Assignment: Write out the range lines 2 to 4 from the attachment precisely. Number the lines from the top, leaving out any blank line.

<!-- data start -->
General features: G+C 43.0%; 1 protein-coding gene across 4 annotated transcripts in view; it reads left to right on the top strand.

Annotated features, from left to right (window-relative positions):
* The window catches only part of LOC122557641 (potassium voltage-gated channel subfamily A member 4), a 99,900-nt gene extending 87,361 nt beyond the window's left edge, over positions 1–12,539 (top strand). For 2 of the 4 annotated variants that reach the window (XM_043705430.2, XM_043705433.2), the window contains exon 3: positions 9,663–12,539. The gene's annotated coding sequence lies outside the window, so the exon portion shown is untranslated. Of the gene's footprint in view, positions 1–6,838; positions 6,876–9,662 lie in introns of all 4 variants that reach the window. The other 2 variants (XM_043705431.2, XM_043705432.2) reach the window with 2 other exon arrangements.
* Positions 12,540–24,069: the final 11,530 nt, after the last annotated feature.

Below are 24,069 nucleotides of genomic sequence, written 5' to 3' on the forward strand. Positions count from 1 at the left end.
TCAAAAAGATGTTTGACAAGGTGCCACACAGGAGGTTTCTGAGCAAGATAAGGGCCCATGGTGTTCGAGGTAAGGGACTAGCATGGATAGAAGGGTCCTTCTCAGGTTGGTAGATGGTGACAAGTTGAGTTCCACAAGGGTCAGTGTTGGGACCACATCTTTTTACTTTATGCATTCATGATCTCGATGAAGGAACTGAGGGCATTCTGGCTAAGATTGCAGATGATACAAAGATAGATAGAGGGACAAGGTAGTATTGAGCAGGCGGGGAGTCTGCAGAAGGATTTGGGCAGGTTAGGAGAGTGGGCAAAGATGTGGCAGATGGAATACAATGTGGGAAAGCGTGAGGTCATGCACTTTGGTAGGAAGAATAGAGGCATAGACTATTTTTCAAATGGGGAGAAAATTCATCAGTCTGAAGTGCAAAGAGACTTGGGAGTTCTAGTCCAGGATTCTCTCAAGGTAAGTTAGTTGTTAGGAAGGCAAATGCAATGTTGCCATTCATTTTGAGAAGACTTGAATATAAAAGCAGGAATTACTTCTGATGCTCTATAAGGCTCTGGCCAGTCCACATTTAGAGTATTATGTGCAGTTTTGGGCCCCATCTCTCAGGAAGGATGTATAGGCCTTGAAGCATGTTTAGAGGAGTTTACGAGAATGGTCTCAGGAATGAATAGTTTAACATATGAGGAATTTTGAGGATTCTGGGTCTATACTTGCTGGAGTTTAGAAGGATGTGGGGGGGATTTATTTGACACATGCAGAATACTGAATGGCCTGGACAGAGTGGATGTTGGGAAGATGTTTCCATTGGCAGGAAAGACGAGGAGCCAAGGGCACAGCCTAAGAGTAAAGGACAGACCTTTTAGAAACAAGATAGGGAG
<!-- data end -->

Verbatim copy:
Annotated features, from left to right (window-relative positions):
* The window catches only part of LOC122557641 (potassium voltage-gated channel subfamily A member 4), a 99,900-nt gene extending 87,361 nt beyond the window's left edge, over positions 1–12,539 (top strand). For 2 of the 4 annotated variants that reach the window (XM_043705430.2, XM_043705433.2), the window contains exon 3: positions 9,663–12,539. The gene's annotated coding sequence lies outside the window, so the exon portion shown is untranslated. Of the gene's footprint in view, positions 1–6,838; positions 6,876–9,662 lie in introns of all 4 variants that reach the window. The other 2 variants (XM_043705431.2, XM_043705432.2) reach the window with 2 other exon arrangements.
* Positions 12,540–24,069: the final 11,530 nt, after the last annotated feature.